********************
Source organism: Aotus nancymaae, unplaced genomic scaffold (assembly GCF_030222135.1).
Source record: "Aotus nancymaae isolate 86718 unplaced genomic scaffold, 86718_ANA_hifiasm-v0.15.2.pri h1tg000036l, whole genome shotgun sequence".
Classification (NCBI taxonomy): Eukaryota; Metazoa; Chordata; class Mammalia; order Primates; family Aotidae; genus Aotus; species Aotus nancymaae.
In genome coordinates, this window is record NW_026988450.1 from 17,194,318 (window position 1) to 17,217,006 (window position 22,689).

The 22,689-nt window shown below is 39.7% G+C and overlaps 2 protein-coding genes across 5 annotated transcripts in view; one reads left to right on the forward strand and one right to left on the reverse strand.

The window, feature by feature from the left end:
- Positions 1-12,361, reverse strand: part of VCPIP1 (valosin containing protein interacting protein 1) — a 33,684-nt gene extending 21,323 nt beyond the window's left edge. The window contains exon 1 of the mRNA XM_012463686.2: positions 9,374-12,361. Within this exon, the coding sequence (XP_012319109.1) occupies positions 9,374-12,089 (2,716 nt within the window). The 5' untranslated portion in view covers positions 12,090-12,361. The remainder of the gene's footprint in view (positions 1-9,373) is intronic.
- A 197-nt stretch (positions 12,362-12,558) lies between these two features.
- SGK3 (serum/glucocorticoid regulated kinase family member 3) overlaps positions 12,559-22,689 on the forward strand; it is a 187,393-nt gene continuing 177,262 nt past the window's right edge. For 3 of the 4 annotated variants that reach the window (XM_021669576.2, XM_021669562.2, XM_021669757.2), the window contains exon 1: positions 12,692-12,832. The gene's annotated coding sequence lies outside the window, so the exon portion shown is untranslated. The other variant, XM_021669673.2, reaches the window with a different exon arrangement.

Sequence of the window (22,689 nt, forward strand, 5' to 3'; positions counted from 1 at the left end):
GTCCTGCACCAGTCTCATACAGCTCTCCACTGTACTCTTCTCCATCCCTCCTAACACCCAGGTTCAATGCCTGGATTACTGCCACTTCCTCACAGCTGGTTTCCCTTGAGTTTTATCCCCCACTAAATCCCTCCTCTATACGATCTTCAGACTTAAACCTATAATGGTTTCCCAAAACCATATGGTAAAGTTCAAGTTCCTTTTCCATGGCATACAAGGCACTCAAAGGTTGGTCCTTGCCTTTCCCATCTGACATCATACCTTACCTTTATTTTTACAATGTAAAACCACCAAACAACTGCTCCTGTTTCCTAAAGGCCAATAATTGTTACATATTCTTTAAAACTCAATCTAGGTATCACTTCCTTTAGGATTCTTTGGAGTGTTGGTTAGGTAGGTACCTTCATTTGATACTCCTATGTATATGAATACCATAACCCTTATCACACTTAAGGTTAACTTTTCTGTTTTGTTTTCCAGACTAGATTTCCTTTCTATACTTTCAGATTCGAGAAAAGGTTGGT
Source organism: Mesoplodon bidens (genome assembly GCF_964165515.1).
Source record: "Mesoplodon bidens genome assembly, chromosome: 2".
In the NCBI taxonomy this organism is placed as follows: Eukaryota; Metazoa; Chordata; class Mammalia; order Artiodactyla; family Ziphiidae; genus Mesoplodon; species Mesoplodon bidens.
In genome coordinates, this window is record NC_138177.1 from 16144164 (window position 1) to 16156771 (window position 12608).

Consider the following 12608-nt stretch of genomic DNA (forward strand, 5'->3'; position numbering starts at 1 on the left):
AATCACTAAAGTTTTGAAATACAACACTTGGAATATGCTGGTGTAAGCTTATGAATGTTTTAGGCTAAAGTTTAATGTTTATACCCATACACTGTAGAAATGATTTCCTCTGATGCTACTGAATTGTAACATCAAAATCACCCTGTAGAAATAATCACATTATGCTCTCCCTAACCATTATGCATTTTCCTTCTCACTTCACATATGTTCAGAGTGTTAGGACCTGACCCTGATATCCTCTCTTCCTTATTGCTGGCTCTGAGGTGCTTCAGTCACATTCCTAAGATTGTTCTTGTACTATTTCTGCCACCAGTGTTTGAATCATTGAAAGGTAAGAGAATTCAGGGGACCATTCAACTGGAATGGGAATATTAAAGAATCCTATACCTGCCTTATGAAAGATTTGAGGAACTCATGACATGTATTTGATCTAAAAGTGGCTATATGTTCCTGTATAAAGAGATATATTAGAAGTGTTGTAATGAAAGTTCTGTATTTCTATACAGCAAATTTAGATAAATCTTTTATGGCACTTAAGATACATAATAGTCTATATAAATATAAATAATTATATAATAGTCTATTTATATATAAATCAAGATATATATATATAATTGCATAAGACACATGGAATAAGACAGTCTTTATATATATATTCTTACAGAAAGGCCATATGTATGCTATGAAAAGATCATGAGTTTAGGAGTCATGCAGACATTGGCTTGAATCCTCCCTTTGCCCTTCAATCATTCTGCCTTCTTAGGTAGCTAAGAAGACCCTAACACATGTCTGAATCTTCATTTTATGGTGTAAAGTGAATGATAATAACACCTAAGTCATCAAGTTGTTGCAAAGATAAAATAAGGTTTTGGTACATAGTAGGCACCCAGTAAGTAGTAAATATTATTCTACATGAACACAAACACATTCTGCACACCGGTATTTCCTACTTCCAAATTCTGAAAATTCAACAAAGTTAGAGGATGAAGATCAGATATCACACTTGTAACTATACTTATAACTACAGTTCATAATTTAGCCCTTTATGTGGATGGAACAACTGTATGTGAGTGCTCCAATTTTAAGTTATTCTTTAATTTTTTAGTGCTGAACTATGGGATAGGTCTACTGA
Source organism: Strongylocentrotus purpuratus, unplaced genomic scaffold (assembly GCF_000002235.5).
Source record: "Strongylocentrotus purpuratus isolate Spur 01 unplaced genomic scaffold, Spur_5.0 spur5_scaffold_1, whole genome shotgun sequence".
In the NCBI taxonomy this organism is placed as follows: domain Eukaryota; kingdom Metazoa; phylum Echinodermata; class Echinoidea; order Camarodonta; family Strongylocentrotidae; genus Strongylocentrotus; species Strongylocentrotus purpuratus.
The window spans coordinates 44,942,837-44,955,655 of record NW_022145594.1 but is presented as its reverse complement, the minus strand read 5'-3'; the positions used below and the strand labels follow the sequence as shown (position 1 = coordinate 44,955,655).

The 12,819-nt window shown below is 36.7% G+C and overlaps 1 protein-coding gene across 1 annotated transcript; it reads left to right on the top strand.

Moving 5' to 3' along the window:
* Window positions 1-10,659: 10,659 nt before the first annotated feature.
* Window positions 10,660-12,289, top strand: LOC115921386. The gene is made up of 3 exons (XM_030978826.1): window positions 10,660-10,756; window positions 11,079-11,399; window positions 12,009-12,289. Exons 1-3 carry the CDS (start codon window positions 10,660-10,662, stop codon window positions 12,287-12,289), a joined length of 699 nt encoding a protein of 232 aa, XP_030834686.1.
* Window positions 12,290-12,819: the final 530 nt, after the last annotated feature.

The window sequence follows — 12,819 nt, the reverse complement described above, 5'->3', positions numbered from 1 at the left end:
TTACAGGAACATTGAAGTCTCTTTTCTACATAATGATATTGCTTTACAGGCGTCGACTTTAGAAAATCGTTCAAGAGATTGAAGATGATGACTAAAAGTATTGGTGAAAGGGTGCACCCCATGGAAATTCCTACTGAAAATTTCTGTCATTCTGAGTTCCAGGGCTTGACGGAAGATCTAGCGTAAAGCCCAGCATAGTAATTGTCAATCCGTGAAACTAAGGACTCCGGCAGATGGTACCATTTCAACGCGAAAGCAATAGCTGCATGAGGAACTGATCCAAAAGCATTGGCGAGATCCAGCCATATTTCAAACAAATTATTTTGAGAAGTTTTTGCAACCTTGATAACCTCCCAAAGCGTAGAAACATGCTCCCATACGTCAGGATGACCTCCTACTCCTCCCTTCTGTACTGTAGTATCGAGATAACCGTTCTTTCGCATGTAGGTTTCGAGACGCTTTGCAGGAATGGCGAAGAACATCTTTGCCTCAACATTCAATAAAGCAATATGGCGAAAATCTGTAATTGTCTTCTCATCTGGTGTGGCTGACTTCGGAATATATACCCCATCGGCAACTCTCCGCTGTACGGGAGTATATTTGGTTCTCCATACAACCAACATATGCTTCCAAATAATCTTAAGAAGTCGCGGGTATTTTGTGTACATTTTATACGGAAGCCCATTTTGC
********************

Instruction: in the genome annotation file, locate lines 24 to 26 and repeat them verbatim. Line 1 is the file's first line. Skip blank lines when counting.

* Window positions 1-10,659: 10,659 nt before the first annotated feature.
* Window positions 10,660-12,289, top strand: LOC115921386. The gene is made up of 3 exons (XM_030978826.1): window positions 10,660-10,756; window positions 11,079-11,399; window positions 12,009-12,289. Exons 1-3 carry the CDS (start codon window positions 10,660-10,662, stop codon window positions 12,287-12,289), a joined length of 699 nt encoding a protein of 232 aa, XP_030834686.1.
* Window positions 12,290-12,819: the final 530 nt, after the last annotated feature.